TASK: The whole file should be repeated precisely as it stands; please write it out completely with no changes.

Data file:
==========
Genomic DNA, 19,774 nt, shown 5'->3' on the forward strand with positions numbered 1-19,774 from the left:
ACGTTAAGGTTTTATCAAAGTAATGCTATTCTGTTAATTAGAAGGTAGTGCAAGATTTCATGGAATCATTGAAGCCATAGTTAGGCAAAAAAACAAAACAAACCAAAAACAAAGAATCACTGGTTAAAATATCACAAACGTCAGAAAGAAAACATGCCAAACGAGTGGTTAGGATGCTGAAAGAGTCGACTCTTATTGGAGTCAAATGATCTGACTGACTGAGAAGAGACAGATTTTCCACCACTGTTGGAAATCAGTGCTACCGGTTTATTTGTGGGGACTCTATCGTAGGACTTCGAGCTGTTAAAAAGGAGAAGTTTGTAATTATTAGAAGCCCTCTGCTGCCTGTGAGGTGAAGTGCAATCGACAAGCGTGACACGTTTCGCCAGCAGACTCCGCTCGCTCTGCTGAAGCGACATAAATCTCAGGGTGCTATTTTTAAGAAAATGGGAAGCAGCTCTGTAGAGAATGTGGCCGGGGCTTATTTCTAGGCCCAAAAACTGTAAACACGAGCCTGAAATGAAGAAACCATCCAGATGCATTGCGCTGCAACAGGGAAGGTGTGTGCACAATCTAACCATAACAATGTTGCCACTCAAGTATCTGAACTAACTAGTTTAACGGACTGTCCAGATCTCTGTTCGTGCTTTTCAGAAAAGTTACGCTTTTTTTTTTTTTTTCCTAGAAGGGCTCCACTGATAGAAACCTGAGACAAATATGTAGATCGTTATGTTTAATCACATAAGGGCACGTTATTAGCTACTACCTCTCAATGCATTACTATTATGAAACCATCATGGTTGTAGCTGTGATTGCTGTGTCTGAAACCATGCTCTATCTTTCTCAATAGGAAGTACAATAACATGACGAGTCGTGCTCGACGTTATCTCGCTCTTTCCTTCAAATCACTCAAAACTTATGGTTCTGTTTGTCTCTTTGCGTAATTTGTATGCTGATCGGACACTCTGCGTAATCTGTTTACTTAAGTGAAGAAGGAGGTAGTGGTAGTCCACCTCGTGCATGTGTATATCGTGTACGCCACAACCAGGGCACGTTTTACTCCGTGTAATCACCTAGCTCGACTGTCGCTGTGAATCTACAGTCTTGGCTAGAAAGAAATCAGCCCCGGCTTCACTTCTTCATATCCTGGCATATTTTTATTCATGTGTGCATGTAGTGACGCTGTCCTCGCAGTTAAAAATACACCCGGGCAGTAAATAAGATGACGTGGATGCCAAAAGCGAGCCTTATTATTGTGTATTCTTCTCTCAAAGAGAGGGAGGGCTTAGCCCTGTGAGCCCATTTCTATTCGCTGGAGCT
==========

Genomic DNA, 19,774 nt, shown 5'->3' on the forward strand with positions numbered 1-19,774 from the left:
ACGTTAAGGTTTTATCAAAGTAATGCTATTCTGTTAATTAGAAGGTAGTGCAAGATTTCATGGAATCATTGAAGCCATAGTTAGGCAAAAAAACAAAACAAACCAAAAACAAAGAATCACTGGTTAAAATATCACAAACGTCAGAAAGAAAACATGCCAAACGAGTGGTTAGGATGCTGAAAGAGTCGACTCTTATTGGAGTCAAATGATCTGACTGACTGAGAAGAGACAGATTTTCCACCACTGTTGGAAATCAGTGCTACCGGTTTATTTGTGGGGACTCTATCGTAGGACTTCGAGCTGTTAAAAAGGAGAAGTTTGTAATTATTAGAAGCCCTCTGCTGCCTGTGAGGTGAAGTGCAATCGACAAGCGTGACACGTTTCGCCAGCAGACTCCGCTCGCTCTGCTGAAGCGACATAAATCTCAGGGTGCTATTTTTAAGAAAATGGGAAGCAGCTCTGTAGAGAATGTGGCCGGGGCTTATTTCTAGGCCCAAAAACTGTAAACACGAGCCTGAAATGAAGAAACCATCCAGATGCATTGCGCTGCAACAGGGAAGGTGTGTGCACAATCTAACCATAACAATGTTGCCACTCAAGTATCTGAACTAACTAGTTTAACGGACTGTCCAGATCTCTGTTCGTGCTTTTCAGAAAAGTTACGCTTTTTTTTTTTTTTTCCTAGAAGGGCTCCACTGATAGAAACCTGAGACAAATATGTAGATCGTTATGTTTAATCACATAAGGGCACGTTATTAGCTACTACCTCTCAATGCATTACTATTATGAAACCATCATGGTTGTAGCTGTGATTGCTGTGTCTGAAACCATGCTCTATCTTTCTCAATAGGAAGTACAATAACATGACGAGTCGTGCTCGACGTTATCTCGCTCTTTCCTTCAAATCACTCAAAACTTATGGTTCTGTTTGTCTCTTTGCGTAATTTGTATGCTGATCGGACACTCTGCGTAATCTGTTTACTTAAGTGAAGAAGGAGGTAGTGGTAGTCCACCTCGTGCATGTGTATATCGTGTACGCCACAACCAGGGCACGTTTTACTCCGTGTAATCACCTAGCTCGACTGTCGCTGTGAATCTACAGTCTTGGCTAGAAAGAAATCAGCCCCGGCTTCACTTCTTCATATCCTGGCATATTTTTATTCATGTGTGCATGTAGTGACGCTGTCCTCGCAGTTAAAAATACACCCGGGCAGTAAATAAGATGACGTGGATGCCAAAAGCGAGCCTTATTATTGTGTATTCTTCTCTCAAAGAGAGGGAGGGCTTAGCCCTGTGAGCCCATTTCTATTCGCTGGAGCT